POLITICIANS and refugee organisations will today launch a drive for an independent inquiry into the placement of asylum seekers in Scottish hotels following Friday’s horrific knife attack.

Badreddin Abdallah Adam, 28, was shot dead by armed Police Scotland officers after six people – three fellow asylum seekers, two hotel workers and Constable David Whyte, who was responding to the incident – were stabbed.

The Radisson-owned Park Inn on Glasgow’s West Regent Street was being used to house asylum seekers in a highly criticised move by Mears Group, which holds the Home Office contract to provide accommodation to this population.

It said it would make the group of more than 300 people safer during the pandemic and each of the six hotels selected was treated as a single household to adhere to government guidelines.

As soon as the policy emerged, campaigners and expert agencies said this would put vulnerable and traumatised people at risk of further harm due to the loss of privacy, liberty and £35-per-week subsistence support. That cash was removed because meals are supplied in the hostelries, but residents have complained over the quality and amount of food allocated to them.

The bloody incident happened just one minute away from the offices of refugee charity Positive Action in Housing (PAIH). It remains under investigation and the cause has not yet been determined.

However, claims have emerged that Mears was warned about the perpetrator’s mental health by other residents on Thursday night. The company has not commented on that claim.

Today, people affected by the events will join elected officials and representatives of refugee organisations at the PAIH offices to push for “an independent investigation into Mears’s procurement by the Home Office, the recent events surrounding hotel detention and for a restoration of money and residential accommodation for 380 asylum seekers currently clustered in hotels all over Glasgow since the end of March/beginning of April”.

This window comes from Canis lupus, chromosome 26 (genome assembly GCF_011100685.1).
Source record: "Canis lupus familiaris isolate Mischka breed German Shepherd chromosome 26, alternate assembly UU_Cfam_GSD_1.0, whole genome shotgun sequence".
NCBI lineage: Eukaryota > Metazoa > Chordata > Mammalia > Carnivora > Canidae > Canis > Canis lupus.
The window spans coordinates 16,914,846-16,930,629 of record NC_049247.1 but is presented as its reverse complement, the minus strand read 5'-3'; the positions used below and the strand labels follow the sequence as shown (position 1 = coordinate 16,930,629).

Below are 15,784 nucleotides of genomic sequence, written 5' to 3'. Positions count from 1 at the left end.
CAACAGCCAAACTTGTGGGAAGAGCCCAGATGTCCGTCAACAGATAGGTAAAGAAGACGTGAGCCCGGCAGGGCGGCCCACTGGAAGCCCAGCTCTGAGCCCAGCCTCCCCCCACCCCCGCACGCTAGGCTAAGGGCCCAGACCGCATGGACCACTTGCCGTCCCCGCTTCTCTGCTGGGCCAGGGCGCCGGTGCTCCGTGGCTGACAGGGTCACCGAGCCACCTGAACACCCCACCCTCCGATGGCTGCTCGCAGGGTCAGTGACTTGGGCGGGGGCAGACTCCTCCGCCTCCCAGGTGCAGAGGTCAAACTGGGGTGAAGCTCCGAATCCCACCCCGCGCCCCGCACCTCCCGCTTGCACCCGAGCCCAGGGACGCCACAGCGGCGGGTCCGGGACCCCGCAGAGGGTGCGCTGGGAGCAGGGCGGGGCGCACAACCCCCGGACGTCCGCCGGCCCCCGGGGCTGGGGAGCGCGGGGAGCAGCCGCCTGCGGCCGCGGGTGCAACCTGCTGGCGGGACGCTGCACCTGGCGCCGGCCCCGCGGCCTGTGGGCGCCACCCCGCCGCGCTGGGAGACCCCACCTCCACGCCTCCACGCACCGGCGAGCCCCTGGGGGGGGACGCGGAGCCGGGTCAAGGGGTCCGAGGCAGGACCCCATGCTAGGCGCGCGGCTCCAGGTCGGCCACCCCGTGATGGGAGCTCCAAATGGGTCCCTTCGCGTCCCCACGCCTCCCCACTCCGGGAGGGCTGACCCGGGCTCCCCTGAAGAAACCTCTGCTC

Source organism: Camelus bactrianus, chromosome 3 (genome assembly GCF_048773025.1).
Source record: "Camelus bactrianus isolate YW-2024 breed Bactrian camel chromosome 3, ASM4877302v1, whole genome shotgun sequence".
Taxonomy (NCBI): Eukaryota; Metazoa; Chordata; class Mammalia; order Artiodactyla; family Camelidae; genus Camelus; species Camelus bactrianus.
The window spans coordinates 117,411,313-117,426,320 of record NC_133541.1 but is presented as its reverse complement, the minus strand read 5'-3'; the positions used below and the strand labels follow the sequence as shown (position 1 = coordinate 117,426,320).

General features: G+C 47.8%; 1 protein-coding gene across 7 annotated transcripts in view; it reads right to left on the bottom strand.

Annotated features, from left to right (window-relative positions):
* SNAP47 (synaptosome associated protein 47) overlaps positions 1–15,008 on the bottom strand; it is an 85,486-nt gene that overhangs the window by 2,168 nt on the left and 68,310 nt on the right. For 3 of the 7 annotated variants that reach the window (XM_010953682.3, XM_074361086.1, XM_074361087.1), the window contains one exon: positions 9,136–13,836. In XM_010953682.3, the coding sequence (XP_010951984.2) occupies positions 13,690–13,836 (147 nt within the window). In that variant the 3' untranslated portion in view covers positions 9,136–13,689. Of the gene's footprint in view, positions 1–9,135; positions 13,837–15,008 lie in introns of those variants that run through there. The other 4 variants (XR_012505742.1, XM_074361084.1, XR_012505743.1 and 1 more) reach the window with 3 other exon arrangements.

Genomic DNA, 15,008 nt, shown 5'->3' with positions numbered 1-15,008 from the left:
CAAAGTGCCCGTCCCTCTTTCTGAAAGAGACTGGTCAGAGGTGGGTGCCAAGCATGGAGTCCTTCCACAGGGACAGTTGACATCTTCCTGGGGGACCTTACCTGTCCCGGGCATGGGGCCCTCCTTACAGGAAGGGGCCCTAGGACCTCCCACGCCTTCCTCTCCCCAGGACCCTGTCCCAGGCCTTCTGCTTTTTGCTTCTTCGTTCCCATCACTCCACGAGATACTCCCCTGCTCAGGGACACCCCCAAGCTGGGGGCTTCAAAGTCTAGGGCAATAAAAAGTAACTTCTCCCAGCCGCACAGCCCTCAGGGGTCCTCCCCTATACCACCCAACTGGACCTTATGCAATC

A debate on Covid-19 and asylum seeker services in Glasgow was held in the House of Commons less than two weeks ago, when Glasgow South West MP Chris Stephens raised the “horrific stories of asylum seekers and their treatment by the Home Office contractor” in the press.

During that session, Stephens said he and “many others” were “furious” to have learned that evictions of asylum seekers, which paused during lockdown, are to restart this coming month.

MP Chris Philp, speaking for the UK Government, said they “can be proud of our record, and I am happy to stand here and defend it”.

However, Glasgow East MP David Linden said the minister was “talking absolute crap”, adding: “He talks about how welcoming the UK is. They are the same UK Government that had ‘Go Home’ vans going round communities, and the hostile environment.”

The residents were moved into the hotels without any vulnerability assessment. When this was done afterwards, pregnant women, those with serious health problems and families with young children were moved back out.

On Thursday Mears said it stood by its actions and on Friday it said it was “deeply saddened and shocked by the tragic events in Glasgow”. Yesterday the No Evictions Network said it and others have “repeatedly raised concerns about the hotels”.

Home Secretary Priti Patel said: “Accommodation has been allocated in this particular way because of the Covid-19 crisis. We constantly review the methods around asylum, the accommodation, the provision, the support, all of which is in line with law.”

A Home Office spokesperson said: “Throughout this pandemic, we have prioritised providing asylum seekers who would otherwise be destitute with free and safe accommodation that enables public health guidance to be followed as well as access to healthcare services. Cash allowances are not provided as their essential living needs and costs are being met by the accommodation provider."